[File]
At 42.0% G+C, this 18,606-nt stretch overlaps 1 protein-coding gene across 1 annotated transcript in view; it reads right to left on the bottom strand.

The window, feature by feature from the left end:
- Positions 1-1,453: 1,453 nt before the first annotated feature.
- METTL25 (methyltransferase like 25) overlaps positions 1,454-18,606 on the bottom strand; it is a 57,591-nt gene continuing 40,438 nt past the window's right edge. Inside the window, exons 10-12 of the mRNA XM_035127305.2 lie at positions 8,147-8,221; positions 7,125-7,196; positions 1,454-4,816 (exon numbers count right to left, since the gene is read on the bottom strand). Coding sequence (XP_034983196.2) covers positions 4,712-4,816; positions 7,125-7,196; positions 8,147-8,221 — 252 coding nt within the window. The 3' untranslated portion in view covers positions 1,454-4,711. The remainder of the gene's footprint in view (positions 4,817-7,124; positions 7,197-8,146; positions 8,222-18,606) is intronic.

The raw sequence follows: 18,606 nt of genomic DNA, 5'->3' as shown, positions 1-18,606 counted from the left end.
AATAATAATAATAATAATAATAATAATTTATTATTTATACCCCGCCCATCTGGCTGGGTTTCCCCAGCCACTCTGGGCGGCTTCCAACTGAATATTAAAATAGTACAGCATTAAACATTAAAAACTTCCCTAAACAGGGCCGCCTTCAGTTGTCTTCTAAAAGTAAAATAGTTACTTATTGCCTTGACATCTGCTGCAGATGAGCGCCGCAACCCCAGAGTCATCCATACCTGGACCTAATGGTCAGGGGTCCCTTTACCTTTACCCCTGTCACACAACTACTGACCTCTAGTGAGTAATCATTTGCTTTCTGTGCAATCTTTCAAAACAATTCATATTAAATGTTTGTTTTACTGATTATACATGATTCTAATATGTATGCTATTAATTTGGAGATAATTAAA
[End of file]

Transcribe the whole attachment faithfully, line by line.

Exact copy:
At 42.0% G+C, this 18,606-nt stretch overlaps 1 protein-coding gene across 1 annotated transcript in view; it reads right to left on the bottom strand.

The window, feature by feature from the left end:
- Positions 1-1,453: 1,453 nt before the first annotated feature.
- METTL25 (methyltransferase like 25) overlaps positions 1,454-18,606 on the bottom strand; it is a 57,591-nt gene continuing 40,438 nt past the window's right edge. Inside the window, exons 10-12 of the mRNA XM_035127305.2 lie at positions 8,147-8,221; positions 7,125-7,196; positions 1,454-4,816 (exon numbers count right to left, since the gene is read on the bottom strand). Coding sequence (XP_034983196.2) covers positions 4,712-4,816; positions 7,125-7,196; positions 8,147-8,221 — 252 coding nt within the window. The 3' untranslated portion in view covers positions 1,454-4,711. The remainder of the gene's footprint in view (positions 4,817-7,124; positions 7,197-8,146; positions 8,222-18,606) is intronic.

The raw sequence follows: 18,606 nt of genomic DNA, 5'->3' as shown, positions 1-18,606 counted from the left end.
AATAATAATAATAATAATAATAATAATTTATTATTTATACCCCGCCCATCTGGCTGGGTTTCCCCAGCCACTCTGGGCGGCTTCCAACTGAATATTAAAATAGTACAGCATTAAACATTAAAAACTTCCCTAAACAGGGCCGCCTTCAGTTGTCTTCTAAAAGTAAAATAGTTACTTATTGCCTTGACATCTGCTGCAGATGAGCGCCGCAACCCCAGAGTCATCCATACCTGGACCTAATGGTCAGGGGTCCCTTTACCTTTACCCCTGTCACACAACTACTGACCTCTAGTGAGTAATCATTTGCTTTCTGTGCAATCTTTCAAAACAATTCATATTAAATGTTTGTTTTACTGATTATACATGATTCTAATATGTATGCTATTAATTTGGAGATAATTAAA